Ciotta: The stigma. Slowly, the industry is breaking away from the stigma that if a book is self-published, it’s not worthy of a publishing house, or it’s not worthy to read at all. Now that many self-published authors are businesspeople, too, their books are well written and professional and they can certainly uphold or go above and beyond readers’ standards. That being said, both traditionally published and self-published books can be amazing, good, or just plain bad. So it’s an author’s job to do his best to be in the “amazing” category and blow readers away.
What’s the future of self-publishing look like? Where are we headed with this?
Ciotta: Since self-publishing is making a ton of money, it’s only going to get hotter and hotter. We’ll see more self-published titles than ever. I believe self-published authors will bust through some major industry barriers. Perhaps the New York Times will start reviewing a self-published book once in a while, in the future. Or we’ll start seeing a few more self-published authors being interviewed on NPR or on Jon Stewart.
But most of all, self-pubbing in the future will give the power back to the readers. What the readers demand, the readers will get. And that’s the beauty of self-publishing.
Nelson: Back in 2007, my fellow agents assumed that print-on-demand was only for those who couldn’t find an agent or a “real” publisher. I never thought that. And you know why? Because over the course of my career, I haven’t been able to sell any number of projects for a variety of reasons. But I thought those novels were always worthy and ready for publication, otherwise I wouldn’t have offered representation! Now if a client wants to pursue a regular publishing deal, we go for it. But if it doesn’t happen, we aren’t necessarily despondent. We have a host of other options available to help this author find his or her audience. Traditional publishing is simply one avenue. That’s why I launched NLA Digital in 2011. It’s a platform that not only supports the reissuing of client backlist titles but also supports clients launching new frontlist titles. And, according to Bowker stats from the 2013 Digital Book World Conference, on average the hybrid author—an author who is both traditionally and self-published—will make anywhere from 10 to 20 percent more in income than authors who are just in one camp or the other. My job is to not only guide an author’s career but to also help my client make more money. Through my agent filter, hybrid looks like the future to me.
When a traditional publisher gets 100 percent behind a title and the launch is a major event, the results are unparalleled. Hands down. It’s magic, and a completely unknown author becomes a household name in less than a year. The problem is that this treatment only happens for a handful of titles in any given year. Self-publishing is the empowerment of the midlist author who would have been dropped by a publisher for sales underperformance. Now that author can find the right price point for the audience, have ultimate control, and make a decent living.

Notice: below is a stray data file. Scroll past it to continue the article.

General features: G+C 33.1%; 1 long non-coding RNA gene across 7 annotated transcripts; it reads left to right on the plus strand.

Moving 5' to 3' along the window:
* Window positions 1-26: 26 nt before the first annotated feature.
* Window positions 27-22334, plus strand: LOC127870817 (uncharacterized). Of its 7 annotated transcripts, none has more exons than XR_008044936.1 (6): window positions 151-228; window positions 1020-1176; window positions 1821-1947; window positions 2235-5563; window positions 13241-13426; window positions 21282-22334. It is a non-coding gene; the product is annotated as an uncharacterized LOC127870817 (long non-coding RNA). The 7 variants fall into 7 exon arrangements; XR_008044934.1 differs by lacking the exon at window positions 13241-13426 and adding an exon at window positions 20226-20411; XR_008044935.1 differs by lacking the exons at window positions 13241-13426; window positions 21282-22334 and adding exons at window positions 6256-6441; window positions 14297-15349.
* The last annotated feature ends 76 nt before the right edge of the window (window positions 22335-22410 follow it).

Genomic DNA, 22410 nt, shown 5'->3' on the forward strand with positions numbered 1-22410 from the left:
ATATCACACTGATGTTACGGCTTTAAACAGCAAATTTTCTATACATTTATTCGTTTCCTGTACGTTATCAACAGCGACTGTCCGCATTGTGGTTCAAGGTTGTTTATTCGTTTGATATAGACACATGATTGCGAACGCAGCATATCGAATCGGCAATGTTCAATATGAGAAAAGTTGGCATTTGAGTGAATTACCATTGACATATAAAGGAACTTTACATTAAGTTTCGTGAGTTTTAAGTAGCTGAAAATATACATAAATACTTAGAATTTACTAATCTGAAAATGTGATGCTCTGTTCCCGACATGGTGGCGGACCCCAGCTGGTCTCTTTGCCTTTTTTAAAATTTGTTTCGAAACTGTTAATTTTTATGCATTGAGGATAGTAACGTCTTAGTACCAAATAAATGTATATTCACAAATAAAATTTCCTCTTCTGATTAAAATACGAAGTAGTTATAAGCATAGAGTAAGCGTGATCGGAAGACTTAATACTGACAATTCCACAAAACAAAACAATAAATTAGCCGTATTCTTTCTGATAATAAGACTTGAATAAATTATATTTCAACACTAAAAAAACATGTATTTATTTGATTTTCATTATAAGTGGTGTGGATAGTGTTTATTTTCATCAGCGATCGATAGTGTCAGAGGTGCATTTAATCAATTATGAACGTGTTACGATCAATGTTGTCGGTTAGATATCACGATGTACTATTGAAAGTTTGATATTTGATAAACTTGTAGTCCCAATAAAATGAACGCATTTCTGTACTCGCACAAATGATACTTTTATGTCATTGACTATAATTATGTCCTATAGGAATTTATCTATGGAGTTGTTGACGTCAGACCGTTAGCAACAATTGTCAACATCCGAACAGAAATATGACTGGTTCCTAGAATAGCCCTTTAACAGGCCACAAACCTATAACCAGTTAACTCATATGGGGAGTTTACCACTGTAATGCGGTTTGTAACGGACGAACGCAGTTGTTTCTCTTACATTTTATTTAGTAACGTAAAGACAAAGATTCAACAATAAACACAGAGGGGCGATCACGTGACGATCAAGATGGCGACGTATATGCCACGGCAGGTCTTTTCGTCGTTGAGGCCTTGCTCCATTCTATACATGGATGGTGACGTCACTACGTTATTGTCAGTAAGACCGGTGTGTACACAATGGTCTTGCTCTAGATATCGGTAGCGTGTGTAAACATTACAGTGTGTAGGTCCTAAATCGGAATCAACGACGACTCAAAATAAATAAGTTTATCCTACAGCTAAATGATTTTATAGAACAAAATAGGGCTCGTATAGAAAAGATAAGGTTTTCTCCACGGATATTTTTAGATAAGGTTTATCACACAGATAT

And for me, here is the last word—for now: I have yet to see a self-published title become a worldwide, juggernaut best-seller without the backing of a major publisher. Now this isn’t to say it will never happen, but as the publishing world stands right now it would be hard to achieve. Until the first one…
Nash: The future of self-publishing is the same as the future of publishing. The two are inseparable; they aren’t, in fact, even two. They are these terms of convenience becoming increasingly inconvenient, at least in terms of describing reality. Walt Whitman, Sander Hicks, Hugh Howey, E. L. James, Chicken Soup for the Soul, and Guy Kawasaki have nothing in common, except that they’re all, technically, self-published. But the reasons, the tools, the goals are all radically different. You could create an equally absurd cross section of so-called traditional publishing. Some self-publishers have agents, some don’t; some are in print, some aren’t; some do “distribution” deals (as opposed to “publishing” deals), some don’t. I know, in order to have this conversation, we have to agree for the moment to talk about self-publishing as if it existed in contradistinction to selfless-publishing, but I do hope we abandon the term quickly, so we can proceed on to helping individual writers realize their goals, matching their skills with peers and intermediaries without regard for how closely they mimic what was once called traditional publishing. We’re all publishers now. That’s both a desire and a prediction.
Kevin Larimer is the editor in chief of Poets & Writers, Inc.